Code of practices, standards, training <ul><li>Regulators can refer to already existing materials in other countries: </li...
Tariff setting  <ul><li>Kind of tariff </li></ul><ul><ul><li>Flat tariff for individual systems </li></ul></ul><ul><ul><li...
Elements of conclusion  <ul><li>New institutions / new way of thinking  </li></ul><ul><ul><ul><li>Market-driven (and not j...
References to go further <ul><li>Electrification and Regulation: Principles and a Model Law Discussion Paper No. 18 by Kil...
  SERN  <ul><li>For more information, our webpage: please click SERN on the REEEP website  http://www.reeep.org/ </li></ul...
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Webinar - Off grid regulation - How to Provide Cost-effective and Sustainable Rural Energy Services in Remote Areas of Developing

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In remote areas of developing countries, access to sustainable energy systems remains often unaffordable for inhabitants. Therefore, special energy supply models and regulatory frameworks adapted to the context of off-grid rural areas need to be implemented to support the dissemination of these systems.

This presentation explores how regulators can set a framework for cost-effective and sustainable rural energy services in remote areas. Energy supply models in rural areas can rely on various forms of ownership. Notably, it seems that a well-articulated public-private partnership can contribute to deliver cost-effective energy services.

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  • Webinar - Off grid regulation - How to Provide Cost-effective and Sustainable Rural Energy Services in Remote Areas of Developing

    1. 1. Off-Grid Regulation: How to Provide Cost-effective and Sustainable Rural Energy Services in Remote Areas of Developing Countries? Leonardo Webinar – 29 th May 2009 Dr. Xavier LEMAIRE, Research Fellow Centre for Management under Regulation, Warwick Business School Sustainable Energy Regulation Network/REEEP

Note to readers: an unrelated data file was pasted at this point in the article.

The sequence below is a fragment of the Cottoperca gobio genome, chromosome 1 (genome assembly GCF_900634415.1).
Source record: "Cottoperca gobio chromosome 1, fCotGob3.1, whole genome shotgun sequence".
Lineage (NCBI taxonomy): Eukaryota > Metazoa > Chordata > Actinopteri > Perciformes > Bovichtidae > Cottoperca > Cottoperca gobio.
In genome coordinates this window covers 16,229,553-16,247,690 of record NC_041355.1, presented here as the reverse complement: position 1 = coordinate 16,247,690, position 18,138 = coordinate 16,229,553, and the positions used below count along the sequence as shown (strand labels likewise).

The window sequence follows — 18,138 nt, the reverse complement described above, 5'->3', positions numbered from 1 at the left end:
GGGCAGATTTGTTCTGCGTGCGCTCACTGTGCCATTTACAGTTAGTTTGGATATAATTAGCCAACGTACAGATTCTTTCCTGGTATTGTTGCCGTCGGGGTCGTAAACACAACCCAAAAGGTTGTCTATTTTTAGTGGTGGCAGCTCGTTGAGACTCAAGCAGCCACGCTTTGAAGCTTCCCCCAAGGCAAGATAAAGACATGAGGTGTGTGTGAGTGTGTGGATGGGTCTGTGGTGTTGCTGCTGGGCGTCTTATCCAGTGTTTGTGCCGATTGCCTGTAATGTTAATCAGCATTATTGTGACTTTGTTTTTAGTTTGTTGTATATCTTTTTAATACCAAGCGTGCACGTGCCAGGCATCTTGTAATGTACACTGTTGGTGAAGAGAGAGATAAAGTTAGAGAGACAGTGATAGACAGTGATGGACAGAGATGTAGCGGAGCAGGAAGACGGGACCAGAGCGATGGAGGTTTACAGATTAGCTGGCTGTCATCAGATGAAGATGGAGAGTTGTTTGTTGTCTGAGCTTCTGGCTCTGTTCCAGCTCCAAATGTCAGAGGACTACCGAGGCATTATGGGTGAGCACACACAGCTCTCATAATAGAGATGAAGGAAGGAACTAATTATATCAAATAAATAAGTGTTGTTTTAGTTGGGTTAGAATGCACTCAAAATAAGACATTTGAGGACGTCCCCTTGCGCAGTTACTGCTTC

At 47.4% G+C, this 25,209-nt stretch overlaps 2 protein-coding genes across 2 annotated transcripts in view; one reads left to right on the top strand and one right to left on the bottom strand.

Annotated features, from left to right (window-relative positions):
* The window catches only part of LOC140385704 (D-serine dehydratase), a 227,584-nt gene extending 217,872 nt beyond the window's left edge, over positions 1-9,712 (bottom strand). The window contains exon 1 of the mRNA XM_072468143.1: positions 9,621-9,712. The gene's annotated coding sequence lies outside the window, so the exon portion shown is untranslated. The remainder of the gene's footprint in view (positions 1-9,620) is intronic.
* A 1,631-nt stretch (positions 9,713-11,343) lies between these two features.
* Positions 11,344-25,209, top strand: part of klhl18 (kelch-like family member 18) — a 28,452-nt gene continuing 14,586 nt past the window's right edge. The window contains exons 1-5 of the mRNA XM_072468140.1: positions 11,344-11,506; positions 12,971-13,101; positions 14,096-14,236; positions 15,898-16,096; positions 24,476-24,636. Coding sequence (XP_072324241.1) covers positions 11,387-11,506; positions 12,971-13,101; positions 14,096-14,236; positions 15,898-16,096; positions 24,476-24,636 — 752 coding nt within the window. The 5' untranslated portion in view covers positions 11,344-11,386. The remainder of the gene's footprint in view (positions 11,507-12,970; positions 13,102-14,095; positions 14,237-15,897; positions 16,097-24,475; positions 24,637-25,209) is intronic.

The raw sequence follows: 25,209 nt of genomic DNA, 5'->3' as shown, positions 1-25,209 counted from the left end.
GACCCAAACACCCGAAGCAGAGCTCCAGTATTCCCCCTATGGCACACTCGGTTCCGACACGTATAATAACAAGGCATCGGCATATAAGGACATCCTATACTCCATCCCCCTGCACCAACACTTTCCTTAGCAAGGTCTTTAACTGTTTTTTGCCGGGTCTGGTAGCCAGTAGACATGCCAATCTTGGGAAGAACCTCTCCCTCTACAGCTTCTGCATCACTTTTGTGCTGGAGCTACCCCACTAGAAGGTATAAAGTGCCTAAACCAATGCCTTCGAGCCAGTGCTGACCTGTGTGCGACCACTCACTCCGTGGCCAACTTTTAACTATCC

2. 2. Summary <ul><li>1. Status of off-grid regulation and rural electrification in developing countries </li></ul><ul><li>2. Emerging forms of rural decentralised electrification & case studies </li></ul><ul><li>3. Main features of off-grid regulation framework </li></ul>
    3. 3. Part 1. Current Status <ul><li>Status of off-grid regulation and rural electrification in developing countries </li></ul><ul><li>Emerging forms of rural decentralised electrification & case studies </li></ul><ul><li>Main features of a off-grid regulation framework </li></ul>
    4. 4. Electrification rate by region
    5. 5. Number of people without electricity is far from decreasing…
    6. 6. High disparity between continents
    7. 7. Why rural electrification is lagging in some part of the world? <ul><li>(1) Historical reasons/demographic impact </li></ul><ul><li>(2) Lack of financial resources/“political commitment” </li></ul><ul><ul><ul><li>Rural inhabitants far from decision-makers </li></ul></ul></ul><ul><li> Bias in favour of extension of the grid (1) + (2) </li></ul><ul><ul><li>Priority to urban areas </li></ul></ul><ul><ul><li>Remote areas with low density : out of reach </li></ul></ul>